A pilot arrested on suspicion of being over the alcohol limit has been cleared after tests found heavy dieting had caused his breath to smell like drink.
The flight was delayed as a substitute pilot was found
The Virgin Atlantic employee - held at Heathrow on 31 March before a flight to New York - had failed a breathalyser.
But samples taken from the 47-year-old prove his blood-alcohol level was consistent with a non-drinker.
Scientists say low-carbohydrate diets can produce acetone in the body, which may fool breath test equipment.
The long-serving pilot was said to have been on a heavy diet for a long period.
Acetone is a substance produced by the body as it tries to make up the glucose absent from low-carbohydrate diets.
Wayne Jones, a professor in experimental alcohol research at the University of Linkoping in Sweden, told the BBC breathalysers can sometimes fail to distinguish acetone from drink.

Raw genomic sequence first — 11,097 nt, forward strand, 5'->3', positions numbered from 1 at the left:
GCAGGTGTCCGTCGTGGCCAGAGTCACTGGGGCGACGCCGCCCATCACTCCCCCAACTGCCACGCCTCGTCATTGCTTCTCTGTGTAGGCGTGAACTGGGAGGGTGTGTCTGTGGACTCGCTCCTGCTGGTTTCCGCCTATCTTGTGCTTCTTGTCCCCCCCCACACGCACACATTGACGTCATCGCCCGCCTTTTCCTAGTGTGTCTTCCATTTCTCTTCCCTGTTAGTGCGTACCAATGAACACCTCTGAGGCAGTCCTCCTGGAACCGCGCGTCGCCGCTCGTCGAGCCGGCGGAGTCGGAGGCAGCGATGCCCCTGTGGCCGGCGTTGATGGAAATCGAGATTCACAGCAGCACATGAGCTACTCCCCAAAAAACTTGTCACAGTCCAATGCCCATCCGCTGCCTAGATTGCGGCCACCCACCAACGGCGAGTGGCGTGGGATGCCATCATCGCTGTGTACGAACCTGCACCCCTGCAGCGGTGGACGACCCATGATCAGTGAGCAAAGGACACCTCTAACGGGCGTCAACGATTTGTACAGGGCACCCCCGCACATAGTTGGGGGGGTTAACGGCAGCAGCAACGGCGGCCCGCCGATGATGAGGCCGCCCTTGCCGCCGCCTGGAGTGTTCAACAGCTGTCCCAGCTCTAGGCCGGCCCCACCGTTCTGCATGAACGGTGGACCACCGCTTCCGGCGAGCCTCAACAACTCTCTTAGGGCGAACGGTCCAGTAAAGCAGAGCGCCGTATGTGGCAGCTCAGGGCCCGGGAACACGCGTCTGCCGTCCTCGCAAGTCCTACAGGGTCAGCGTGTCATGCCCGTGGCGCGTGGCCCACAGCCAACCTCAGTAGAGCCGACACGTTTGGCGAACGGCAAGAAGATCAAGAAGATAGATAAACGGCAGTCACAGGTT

"Then there's a risk you get a false positive reading," he said.
Pilots, navigators, flight engineers and cabin crew are allowed to drink ahead of a flight, subject to a limit of nine microgrammes of alcohol in breath, compared with 35 microgrammes for motorists.
The aircraft was at the terminal gate when the pilot was arrested under the Railways and Transport Safety Act 2003.
The flight to JFK airport was delayed for an hour while the airline found another pilot to take charge.
"He has been cleared and is over the moon. He is now free to resume his flying career," a Virgin Atlantic spokesman said.
"It has been a tough week for him but he is now delighted."